<img height="1" width="1" style="display:none" src="https://www.facebook.com/tr?id=294326554740919&ev=PageView&noscript=1" /> Worried about the latest Property Tax Assessment? - Wilson Sisters

Worried about the latest Property Tax Assessment?

06 December 2012
Wilson Sisters

Property Taxes are a HOT topic lately in Toronto as the Assessment Notices went out and many were shocked to find out how much their assessed values increased since last time. A few of our clients were surprised to find that their assessed values were higher than that of their neighbors and were asking us about the appeal process. We’ll get into the steps involved below for your reference…

The Assessment Notice also provides useful information about the amount of the increase (if any), a comparison to the average phased-in assessment change and detail of the phase-in of the assessment over the next four years. You can compare your property assessment with those of similar properties by accessing AboutMyProperty on the MPAC website at www.mpac.ca. The Notice provides you with your user identification number and your access key to enable your access to the MPAC site. You may also call MPAC for the information you may feel you need to evaluate the assessment information.

If you believe that the assessment you received is incorrect, there are two options: A Request for Reconsideration and an Appeal.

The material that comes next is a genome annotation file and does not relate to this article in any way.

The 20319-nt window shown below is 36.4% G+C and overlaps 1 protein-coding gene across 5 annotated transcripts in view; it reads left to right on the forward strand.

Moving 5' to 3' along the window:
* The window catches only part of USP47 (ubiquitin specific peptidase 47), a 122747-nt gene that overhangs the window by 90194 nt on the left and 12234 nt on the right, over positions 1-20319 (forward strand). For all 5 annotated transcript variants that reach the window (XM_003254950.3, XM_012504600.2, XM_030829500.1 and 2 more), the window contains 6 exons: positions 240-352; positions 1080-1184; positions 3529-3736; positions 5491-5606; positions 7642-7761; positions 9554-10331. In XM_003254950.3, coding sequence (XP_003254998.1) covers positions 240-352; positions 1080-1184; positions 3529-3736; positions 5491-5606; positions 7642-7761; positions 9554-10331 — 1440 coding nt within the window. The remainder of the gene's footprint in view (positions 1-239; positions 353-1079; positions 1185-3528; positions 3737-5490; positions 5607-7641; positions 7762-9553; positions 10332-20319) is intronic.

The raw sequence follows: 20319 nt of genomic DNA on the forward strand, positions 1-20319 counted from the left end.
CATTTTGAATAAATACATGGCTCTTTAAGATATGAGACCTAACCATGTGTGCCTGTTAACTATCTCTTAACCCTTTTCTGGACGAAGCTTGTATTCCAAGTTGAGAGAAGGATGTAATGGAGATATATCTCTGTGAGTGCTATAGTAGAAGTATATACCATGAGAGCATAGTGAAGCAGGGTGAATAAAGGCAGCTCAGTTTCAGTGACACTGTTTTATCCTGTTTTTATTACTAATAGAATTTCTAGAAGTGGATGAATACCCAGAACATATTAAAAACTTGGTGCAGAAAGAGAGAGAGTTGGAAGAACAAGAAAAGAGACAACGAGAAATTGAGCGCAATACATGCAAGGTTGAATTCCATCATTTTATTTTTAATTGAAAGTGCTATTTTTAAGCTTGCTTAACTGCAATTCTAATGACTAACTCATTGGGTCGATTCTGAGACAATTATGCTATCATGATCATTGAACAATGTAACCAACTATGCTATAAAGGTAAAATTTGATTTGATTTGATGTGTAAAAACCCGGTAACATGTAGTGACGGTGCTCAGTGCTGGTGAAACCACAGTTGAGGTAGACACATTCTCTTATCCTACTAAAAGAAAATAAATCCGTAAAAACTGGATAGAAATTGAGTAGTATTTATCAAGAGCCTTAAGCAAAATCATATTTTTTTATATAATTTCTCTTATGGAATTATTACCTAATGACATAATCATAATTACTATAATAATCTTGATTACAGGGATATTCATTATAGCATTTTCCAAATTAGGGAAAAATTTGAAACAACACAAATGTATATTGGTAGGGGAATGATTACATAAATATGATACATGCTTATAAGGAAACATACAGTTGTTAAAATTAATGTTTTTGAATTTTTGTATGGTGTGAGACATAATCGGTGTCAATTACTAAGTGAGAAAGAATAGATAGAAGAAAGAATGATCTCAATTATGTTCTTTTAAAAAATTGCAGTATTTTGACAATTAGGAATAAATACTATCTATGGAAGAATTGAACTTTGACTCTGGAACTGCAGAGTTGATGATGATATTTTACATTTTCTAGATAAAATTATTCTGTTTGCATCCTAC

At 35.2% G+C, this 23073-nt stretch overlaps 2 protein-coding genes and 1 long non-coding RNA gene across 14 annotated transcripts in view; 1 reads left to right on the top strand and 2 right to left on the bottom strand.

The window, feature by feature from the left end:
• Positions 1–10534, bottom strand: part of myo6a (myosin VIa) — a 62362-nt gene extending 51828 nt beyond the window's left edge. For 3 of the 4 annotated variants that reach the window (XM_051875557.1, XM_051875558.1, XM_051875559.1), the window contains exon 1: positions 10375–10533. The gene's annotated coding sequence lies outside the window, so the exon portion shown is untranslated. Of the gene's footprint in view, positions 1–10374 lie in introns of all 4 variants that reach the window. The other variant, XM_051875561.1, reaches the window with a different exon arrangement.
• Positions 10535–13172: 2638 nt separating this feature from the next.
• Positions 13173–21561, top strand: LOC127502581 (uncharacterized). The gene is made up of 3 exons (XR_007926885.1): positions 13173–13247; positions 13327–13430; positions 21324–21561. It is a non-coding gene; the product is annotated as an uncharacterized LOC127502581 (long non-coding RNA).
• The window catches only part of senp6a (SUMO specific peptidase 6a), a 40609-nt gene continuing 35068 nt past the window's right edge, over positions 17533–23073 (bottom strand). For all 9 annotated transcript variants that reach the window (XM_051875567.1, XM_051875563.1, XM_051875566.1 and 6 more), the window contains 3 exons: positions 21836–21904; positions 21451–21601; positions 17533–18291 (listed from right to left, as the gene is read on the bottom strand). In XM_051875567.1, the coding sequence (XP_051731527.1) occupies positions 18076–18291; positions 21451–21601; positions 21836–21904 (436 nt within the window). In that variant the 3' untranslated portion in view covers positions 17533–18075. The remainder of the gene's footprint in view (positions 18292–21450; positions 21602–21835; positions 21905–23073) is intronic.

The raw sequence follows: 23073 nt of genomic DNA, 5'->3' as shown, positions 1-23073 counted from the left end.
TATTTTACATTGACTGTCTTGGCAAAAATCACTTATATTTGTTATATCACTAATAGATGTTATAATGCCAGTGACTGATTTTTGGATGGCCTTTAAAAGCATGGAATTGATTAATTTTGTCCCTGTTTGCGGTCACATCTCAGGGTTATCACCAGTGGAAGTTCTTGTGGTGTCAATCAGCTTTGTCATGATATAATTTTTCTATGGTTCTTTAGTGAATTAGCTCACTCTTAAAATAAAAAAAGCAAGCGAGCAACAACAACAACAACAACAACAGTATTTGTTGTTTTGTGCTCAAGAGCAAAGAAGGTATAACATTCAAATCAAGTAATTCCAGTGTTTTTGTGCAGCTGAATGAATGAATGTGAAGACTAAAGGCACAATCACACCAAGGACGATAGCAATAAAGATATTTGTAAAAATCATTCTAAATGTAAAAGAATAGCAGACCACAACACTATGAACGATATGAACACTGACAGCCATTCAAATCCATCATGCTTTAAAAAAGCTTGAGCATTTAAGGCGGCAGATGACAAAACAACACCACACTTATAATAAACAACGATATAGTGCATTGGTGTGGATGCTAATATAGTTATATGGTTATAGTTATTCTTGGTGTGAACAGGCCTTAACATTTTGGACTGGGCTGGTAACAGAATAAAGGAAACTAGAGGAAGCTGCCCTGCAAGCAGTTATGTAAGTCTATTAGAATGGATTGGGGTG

• a request for reconsideration must be received by MPAC on or before March 31, 2013
  • it is intended to be an informal procedure by which the taxpayer’s claim is considered by MPAC and must set out the basis for reconsideration
  • you don’t need to use any particular form, however a form may be downloaded from the MPAC website
  • If MPAC settles the request, it must give a notice of settlement to the clerk of the municipality who then amends the tax roll accordingly. The municipality may object to the MPAC settlement, and may appeal to the Assessment Review Board within 90 days of receipt of the notice of the settlement
  • a request for reconsideration is now a condition precedent to an appeal – the appeal, if necessary, must be filed within 90 days after the results of the request for consideration
  • an appeal by the taxpayer from the result of the a request for reconsideration is made to the Assessment Review Board

You may pursue a Request for Reconsideration and an Appeal without the assistance of an expert. However, if you are proceeding with an Appeal, you might want to consider retaining a qualified property valuation expert or lawyer.

Think carefully before getting into it…although an assessment may be reduced or remain unchanged, it may also be increased. That may result in a tax increase and the fact that the January 2012 assessment may not accurately reflect today’s market value would not appear to be a valid reason to challenge the 2012 assessment. Food for thought…